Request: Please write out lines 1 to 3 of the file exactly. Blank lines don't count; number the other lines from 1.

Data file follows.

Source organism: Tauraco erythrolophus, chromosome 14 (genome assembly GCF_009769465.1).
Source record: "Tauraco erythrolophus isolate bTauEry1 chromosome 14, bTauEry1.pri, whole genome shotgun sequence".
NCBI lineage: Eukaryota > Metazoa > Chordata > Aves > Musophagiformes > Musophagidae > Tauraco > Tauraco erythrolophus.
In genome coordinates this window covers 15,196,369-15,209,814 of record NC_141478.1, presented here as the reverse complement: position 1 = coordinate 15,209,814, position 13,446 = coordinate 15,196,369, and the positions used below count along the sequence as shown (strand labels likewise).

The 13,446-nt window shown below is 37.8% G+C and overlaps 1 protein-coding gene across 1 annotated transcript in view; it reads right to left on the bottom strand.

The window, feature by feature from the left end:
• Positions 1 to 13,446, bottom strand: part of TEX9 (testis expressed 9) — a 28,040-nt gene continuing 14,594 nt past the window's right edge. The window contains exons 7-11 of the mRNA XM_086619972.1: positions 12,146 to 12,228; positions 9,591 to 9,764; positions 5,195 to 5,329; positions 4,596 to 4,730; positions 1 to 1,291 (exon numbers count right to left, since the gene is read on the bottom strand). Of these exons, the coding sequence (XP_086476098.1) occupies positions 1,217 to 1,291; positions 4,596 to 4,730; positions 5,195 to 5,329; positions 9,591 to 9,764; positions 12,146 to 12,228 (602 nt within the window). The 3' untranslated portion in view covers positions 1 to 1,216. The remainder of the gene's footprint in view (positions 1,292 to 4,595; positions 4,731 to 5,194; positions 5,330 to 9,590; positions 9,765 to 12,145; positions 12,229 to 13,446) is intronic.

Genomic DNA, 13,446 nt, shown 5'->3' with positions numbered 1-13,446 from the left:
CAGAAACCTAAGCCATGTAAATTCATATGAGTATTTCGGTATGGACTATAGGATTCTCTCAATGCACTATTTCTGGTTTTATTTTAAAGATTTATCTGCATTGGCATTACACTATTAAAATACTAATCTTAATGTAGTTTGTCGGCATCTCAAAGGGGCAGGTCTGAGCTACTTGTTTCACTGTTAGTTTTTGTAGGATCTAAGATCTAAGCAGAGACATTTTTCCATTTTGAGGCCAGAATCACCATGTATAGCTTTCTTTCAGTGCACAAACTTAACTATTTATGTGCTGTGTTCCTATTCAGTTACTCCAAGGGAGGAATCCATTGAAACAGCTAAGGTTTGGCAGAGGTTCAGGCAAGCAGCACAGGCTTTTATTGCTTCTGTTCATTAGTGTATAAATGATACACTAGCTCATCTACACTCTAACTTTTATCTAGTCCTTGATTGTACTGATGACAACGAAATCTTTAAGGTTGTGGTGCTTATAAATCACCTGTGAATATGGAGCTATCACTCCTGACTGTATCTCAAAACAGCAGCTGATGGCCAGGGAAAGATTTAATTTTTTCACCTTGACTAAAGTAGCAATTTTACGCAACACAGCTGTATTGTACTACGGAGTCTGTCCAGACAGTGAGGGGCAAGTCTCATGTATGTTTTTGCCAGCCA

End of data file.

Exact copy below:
Source organism: Tauraco erythrolophus, chromosome 14 (genome assembly GCF_009769465.1).
Source record: "Tauraco erythrolophus isolate bTauEry1 chromosome 14, bTauEry1.pri, whole genome shotgun sequence".
NCBI lineage: Eukaryota > Metazoa > Chordata > Aves > Musophagiformes > Musophagidae > Tauraco > Tauraco erythrolophus.